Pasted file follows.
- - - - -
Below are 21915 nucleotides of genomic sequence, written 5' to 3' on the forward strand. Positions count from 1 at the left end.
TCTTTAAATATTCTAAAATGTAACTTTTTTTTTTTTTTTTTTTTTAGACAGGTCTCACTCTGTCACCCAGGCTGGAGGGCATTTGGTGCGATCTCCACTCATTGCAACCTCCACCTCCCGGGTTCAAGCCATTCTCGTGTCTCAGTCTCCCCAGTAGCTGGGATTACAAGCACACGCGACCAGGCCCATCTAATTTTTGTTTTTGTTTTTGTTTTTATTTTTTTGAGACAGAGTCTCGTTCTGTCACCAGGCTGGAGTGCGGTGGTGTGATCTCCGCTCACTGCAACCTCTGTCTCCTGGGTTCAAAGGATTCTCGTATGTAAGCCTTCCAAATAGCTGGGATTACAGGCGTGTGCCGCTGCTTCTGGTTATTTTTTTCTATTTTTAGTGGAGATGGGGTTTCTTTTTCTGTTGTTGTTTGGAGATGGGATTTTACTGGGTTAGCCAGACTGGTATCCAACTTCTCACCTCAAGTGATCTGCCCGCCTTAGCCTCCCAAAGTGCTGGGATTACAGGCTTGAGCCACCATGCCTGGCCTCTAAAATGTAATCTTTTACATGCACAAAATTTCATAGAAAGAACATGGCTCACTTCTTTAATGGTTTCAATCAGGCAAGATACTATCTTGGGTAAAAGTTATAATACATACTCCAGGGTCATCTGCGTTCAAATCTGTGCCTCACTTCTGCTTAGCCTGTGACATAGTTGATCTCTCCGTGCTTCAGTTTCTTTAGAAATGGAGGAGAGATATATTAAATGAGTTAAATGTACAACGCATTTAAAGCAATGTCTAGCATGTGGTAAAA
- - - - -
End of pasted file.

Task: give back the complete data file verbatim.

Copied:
Below are 21915 nucleotides of genomic sequence, written 5' to 3' on the forward strand. Positions count from 1 at the left end.
TCTTTAAATATTCTAAAATGTAACTTTTTTTTTTTTTTTTTTTTTAGACAGGTCTCACTCTGTCACCCAGGCTGGAGGGCATTTGGTGCGATCTCCACTCATTGCAACCTCCACCTCCCGGGTTCAAGCCATTCTCGTGTCTCAGTCTCCCCAGTAGCTGGGATTACAAGCACACGCGACCAGGCCCATCTAATTTTTGTTTTTGTTTTTGTTTTTATTTTTTTGAGACAGAGTCTCGTTCTGTCACCAGGCTGGAGTGCGGTGGTGTGATCTCCGCTCACTGCAACCTCTGTCTCCTGGGTTCAAAGGATTCTCGTATGTAAGCCTTCCAAATAGCTGGGATTACAGGCGTGTGCCGCTGCTTCTGGTTATTTTTTTCTATTTTTAGTGGAGATGGGGTTTCTTTTTCTGTTGTTGTTTGGAGATGGGATTTTACTGGGTTAGCCAGACTGGTATCCAACTTCTCACCTCAAGTGATCTGCCCGCCTTAGCCTCCCAAAGTGCTGGGATTACAGGCTTGAGCCACCATGCCTGGCCTCTAAAATGTAATCTTTTACATGCACAAAATTTCATAGAAAGAACATGGCTCACTTCTTTAATGGTTTCAATCAGGCAAGATACTATCTTGGGTAAAAGTTATAATACATACTCCAGGGTCATCTGCGTTCAAATCTGTGCCTCACTTCTGCTTAGCCTGTGACATAGTTGATCTCTCCGTGCTTCAGTTTCTTTAGAAATGGAGGAGAGATATATTAAATGAGTTAAATGTACAACGCATTTAAAGCAATGTCTAGCATGTGGTAAAA